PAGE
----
Survival Analysis, Event History Modeling, and Duration Analysis (Berkeley, CA)


This course is concerned with the increasingly popular methodology of survival analysis, event history modeling, or duration analysis in the social, behavioral, medical, and life sciences as well as the educational, economics, business, and marketing disciplines. The fundamental concepts of censoring, survival function, and hazard function are initially discussed. The interrelationship between the survival and hazard functions as well as their relations to the distribution of the underlying time to event are then examined. A procedure is next outlined of survival function estimation as well as its comparison across groups via the popular Kaplan-Meier product limit estimator. The widely used Cox proportional hazards model is subsequently focused on. Methods for examining possible violations of its assumptions are also discussed, as are corresponding extensions of this modeling framework. Models containing explanatory variables measured with error are then focused on. Competing risks, recurrent events and parametric models are similarly covered. In addition, the issues of model fit assessment, model building, and clustering (nesting) effects in hierarchical data settings are also discussed, as are frailties and analysis of time to event data from nationally representative studies. The workshop covers both continuous time and discrete time survival analysis, and a range of classical as well as modern topics within the survival/event history/duration analysis framework. Throughout the course, multiple empirical data examples are utilized from the social, behavioral, and biomedical sciences. The popular statistical packages Stata and SPSS are thereby used, as are R and Mplus on a number of occasions, for time to event modeling illustration purposes. No prior knowledge of any of these packages is required or assumed, and a brief introduction to them is also provided.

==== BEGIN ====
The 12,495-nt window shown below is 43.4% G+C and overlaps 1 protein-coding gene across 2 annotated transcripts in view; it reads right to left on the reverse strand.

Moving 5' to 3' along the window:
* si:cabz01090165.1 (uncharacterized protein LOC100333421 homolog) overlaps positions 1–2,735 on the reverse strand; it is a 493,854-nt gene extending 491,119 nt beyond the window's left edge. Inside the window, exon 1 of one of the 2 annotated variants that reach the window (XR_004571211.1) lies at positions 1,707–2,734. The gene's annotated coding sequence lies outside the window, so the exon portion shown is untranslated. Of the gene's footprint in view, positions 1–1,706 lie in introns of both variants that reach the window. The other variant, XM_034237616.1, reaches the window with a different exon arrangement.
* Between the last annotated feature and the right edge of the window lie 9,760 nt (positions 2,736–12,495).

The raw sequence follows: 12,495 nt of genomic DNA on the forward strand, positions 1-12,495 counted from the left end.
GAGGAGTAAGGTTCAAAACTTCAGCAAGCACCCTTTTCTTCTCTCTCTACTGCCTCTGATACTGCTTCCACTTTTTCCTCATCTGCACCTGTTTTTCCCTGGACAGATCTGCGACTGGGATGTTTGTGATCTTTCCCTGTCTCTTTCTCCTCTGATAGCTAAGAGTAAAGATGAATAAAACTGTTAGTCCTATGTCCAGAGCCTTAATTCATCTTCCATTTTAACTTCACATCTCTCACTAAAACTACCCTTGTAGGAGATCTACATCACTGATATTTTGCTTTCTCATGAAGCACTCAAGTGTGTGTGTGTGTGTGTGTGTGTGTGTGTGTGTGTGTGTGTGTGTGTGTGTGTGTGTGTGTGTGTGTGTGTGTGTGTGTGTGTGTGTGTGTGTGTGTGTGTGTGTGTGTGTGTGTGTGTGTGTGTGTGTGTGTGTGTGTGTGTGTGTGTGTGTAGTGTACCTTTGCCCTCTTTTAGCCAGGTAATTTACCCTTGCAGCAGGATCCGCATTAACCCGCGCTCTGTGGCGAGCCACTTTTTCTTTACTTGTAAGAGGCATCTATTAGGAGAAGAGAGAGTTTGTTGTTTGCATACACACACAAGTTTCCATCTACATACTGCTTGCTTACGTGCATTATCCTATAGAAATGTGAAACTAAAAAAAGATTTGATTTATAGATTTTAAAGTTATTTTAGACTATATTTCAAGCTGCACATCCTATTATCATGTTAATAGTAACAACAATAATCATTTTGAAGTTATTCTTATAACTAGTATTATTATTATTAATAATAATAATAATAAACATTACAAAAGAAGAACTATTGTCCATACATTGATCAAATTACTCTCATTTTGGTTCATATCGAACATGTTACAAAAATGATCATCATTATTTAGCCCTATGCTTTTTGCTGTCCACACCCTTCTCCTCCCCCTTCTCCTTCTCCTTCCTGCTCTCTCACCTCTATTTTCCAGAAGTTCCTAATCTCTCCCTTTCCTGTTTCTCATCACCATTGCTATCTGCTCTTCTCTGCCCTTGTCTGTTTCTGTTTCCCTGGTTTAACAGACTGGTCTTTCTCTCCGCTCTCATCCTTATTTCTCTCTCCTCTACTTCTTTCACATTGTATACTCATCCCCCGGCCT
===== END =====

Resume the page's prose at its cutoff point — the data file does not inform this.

Fee: Members = $1500; Non-members = $2800

Tags: Survival Analysis, Event History, Duration Analysis

Course Sections